Any book that has the staying power that this title has had will have merit. Published nearly three hundred years ago (in 1721), Persian Letters by Montesquieu is an epistolary novel that traces the fictional correspondence between two eighteenth-century Persians and their countrymen as they travel through the occidental world for the first time, eventually settling in Paris for a decade during the remaining years of Louie XIV’s reign. The book illustrates what we would now call today culture shock for the two main characters as they try to make sense of their new surroundings and the colorful people that enliven their day-to-day soirées and sojourns into European life at the onset of the Enlightenment.This compellation has more than a few witticisms and biting criticisms of the times. Reading it today, three-hundred years later, it is obvious that Montesquieu used the fictional characters as a cover for his own criticisms. Though which critiques actually parallel his thoughts is open to question, this ambiguity, I think, actually making the piece more enjoyable to read. I cannot verify the accurateness of Montesquieu’s portrayal of these Persians—would they have really have reacted the way they had?—but a quick glance at the introduction to any modern reprinting of the text will tell you that Montesquieu used the best available resources at the time to capture what they would have likely reacted. Sometimes, you have to wonder though if he is working off imaginative stereotypes more than anything. The character development of the Persians is slight and the plot that Montesquieu throws us is light until the last few letters when events seem to pick up and then rush towards an interesting finale. However, I think it is better to judge the book on its playful musings and witticisms. I can imagine that much of what this Frenchman wrote would have been shocking, maybe even scandalous at the time.The most entertaining features of the book come from the main Persian’s communiqué with his seraglio back home. His many wives under lock and key in his desert harem, their hinted-at misadventures in lesbianism and infidelity, and the dictatorial African eunuchs who relentlessly keep watch over them—all of that fun stuff kept the book moving forward, and, consequentially, was my favorite part as well. Another entertaining element to the piece was, of course, Montesquieu’s musings on everything from government, virtue, law, morality, taxation, metrology to religion, particularly the Catholic Church. The best quotes from the book come from his thoughts on religion. One of my favorites:“I believe in the immortality of the soul periodically. My opinions depend entirely on my physical condition. According to whether I have greater or less vitality, or my digestion is functioning well or badly…I know how to prevent religion from disturbing me when I am well, but I allow it to console me when I am ill.”Speaking of quotes, that is one thing that I feel I ought to warn against. I imagine that I am not the only one who will be reading this text in anticipation of Montesquieu’s treatise The Spirit of the Laws. I found myself enjoying the book much more when I read it as literature and not when I was hunting for witty quotes to be used later on for the inevitable research paper I will have to write for my political theory class.I think it is best to compare the novel to something from its own era, and the person’s writing that first comes to mind to someone who is largely ignorant of that time period in French literature is, naturally enough, Voltaire. Like me, you will have probably have read Voltaire before tackling Montesquieu, which there is good reason for since I believe that Voltaire is much more readable than Montesquieu. If we compare Candide to Persian Letters, Candide comes out the winner easily: stylistically, for it imaginativeness, and hilarity. That said, I did enjoy the Persian Letters and recommend it for anyone who wants an entertaining reflection on early eighteenth-century France.http://tfrhoden.blogspot.com/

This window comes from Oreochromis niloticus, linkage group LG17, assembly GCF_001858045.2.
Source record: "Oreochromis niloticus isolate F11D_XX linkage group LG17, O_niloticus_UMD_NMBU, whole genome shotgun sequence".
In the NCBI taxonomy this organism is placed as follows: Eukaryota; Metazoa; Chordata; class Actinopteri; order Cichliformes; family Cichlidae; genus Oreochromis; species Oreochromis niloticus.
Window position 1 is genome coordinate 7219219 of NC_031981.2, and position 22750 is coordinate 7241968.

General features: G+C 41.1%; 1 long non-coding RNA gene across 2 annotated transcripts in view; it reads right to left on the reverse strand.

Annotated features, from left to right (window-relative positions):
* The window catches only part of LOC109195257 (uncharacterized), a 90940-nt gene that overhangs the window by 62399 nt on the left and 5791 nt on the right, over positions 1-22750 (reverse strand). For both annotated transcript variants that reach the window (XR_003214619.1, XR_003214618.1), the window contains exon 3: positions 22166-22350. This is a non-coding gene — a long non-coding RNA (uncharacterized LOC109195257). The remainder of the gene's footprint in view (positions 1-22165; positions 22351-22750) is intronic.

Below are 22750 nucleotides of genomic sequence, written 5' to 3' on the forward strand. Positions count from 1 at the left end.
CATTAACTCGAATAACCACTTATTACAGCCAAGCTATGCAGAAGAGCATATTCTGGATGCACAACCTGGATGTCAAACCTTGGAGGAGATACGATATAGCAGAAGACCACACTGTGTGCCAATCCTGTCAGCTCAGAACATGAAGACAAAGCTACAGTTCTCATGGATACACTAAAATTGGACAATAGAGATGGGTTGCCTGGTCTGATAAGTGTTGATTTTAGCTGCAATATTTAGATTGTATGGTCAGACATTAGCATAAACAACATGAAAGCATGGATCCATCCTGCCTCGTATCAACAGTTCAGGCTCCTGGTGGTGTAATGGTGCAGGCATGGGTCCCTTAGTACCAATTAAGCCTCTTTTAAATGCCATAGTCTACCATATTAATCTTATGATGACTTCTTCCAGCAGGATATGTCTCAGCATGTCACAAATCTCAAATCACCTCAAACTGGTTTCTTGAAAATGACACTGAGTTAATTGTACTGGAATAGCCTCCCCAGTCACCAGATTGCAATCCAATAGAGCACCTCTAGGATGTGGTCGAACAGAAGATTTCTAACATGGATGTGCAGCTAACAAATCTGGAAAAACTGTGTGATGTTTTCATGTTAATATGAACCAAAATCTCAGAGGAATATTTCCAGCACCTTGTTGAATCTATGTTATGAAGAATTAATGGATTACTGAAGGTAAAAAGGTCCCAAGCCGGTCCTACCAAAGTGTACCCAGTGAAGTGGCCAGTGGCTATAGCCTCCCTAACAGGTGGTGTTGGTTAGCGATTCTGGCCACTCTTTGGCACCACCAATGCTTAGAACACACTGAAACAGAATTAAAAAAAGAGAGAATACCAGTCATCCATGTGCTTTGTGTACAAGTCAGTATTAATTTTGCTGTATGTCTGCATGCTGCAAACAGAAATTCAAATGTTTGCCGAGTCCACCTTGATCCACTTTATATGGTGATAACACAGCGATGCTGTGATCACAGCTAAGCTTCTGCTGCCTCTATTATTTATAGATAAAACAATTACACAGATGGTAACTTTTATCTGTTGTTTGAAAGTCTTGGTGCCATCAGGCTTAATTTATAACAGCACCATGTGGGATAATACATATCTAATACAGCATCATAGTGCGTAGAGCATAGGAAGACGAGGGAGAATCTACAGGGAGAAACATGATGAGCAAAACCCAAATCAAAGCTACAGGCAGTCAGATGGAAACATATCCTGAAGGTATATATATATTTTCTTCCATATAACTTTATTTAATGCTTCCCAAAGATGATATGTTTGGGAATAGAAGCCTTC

Scott Kleinpeter

I was surprised by how much I enjoyed this book. Makes me want to read more Enlightenment novels.


Another recommended reading, essential to my course outline. It is quite slow at the beginning but maybe it is just I. Will elaborate further as I flip more pages.


Since this is a series of letters, there isn't a solid plot throughout the book. Not my thing.

Share your thoughts

Your email address will not be published. Required fields are marked *